Essex is valued by the Steelers’ coaching staff because of his “position versatility” (i.e. he can play all of the offensive line positions except center). Unfortunately, he seems to play all of the positions badly. Do you really want to see Essex playing left tackle (even if only for a few plays)? I didn’t think so.
Essex, a former 3rd round draft pick, has spent 6 years with the Steelers, and hasn’t been able to win a starting position in all that time. He’s a free agent this year, and I strongly believe that the Steelers should allow him to continue his career with another team.
Maurkice Pouncey is the Steelers’ starting center. He was All-Pro at his position…….as a rookie. Need I say more? He’s a keeper.
Doug Legursky replaced Pouncey at center during the Super Bowl, and played reasonably well. He’s no Pouncey, but he did a good job on short notice. Moreover, Legursky has also filled in at guard. Legursky is a guy that I trust to come in and fill in when needed.
Ramon Foster manned the right guard position after Trai Essex proved to be incapable of doing so. Foster was an undrafted free agent from Tennessee that the Steelers picked up in 2009. Since he’s been with the team, he’s stepped in for Chris Kemoeatu in 2009 and played well (for an undrafted rookie), then he beat out Trai Essex for the starting right guard position in 2010. Not bad for an undrafted guy. He still has to prove that he has the potential to be a long-term starter, but I definitely like him as a proven backup.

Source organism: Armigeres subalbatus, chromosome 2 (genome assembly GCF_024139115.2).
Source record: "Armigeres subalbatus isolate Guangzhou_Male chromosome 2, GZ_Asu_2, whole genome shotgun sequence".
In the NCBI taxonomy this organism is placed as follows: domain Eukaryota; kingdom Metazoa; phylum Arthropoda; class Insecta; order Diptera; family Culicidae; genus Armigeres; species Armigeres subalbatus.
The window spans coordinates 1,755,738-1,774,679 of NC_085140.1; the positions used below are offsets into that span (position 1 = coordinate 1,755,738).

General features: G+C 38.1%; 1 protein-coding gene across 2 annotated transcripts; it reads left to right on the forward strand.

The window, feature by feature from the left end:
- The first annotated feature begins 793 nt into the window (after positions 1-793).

Flozell Adams started at right tackle in 2010. The former All-Pro left tackle from the Dallas Cowboys had to learn a completely new position with the Steelers, and he did it. He made a lot of mental errors early in the season (which was to be expected), but by mid-season, he seemed to have settled in at right tackle. Some might even argue that after Maurkice Pouncey, Adams was the second best offensive lineman for the Steelers in 2010.
Adams is 93 years old, and his career is coming to an end. But he has one more year left on his Steelers contract, and I believe he’s earned the right to stay for that additional year.
Willie Colon is the final (meaningful) offensive lineman for the Steelers. Colon got hurt before the season missed the entire year. Reports say that he is on track to return to the field in 2011.
Before being injured, the Steelers coaches seemed to think that Colon was their best offensive lineman. Unfortunately, Colon is a free agent this year. This will probably be his last opportunity to get a big payday, and so he’ll probably be quite open to the idea of leaving the Steelers. After all, the Steelers are not known for breaking the bank to keep their free agents.
It’s unknown what Colon will do. But if he stays, then I believe that the Steelers offensive line has the potential to be a strength in 2011 (despite what all of the “experts” are saying). In my opinion, the Steelers should move Willie Colon to right guard. Then they’d have a starting lineup of Starks, Kemoeatu, Pouncey, Colon, and Adams. Their primary backups would then be Ramon Foster, Jonathan Scott, and Doug Legursky.
I could definitely live with that group. Moreover, there’s no way that an offensive line made up of those individuals could be considered to be a weakness for the team.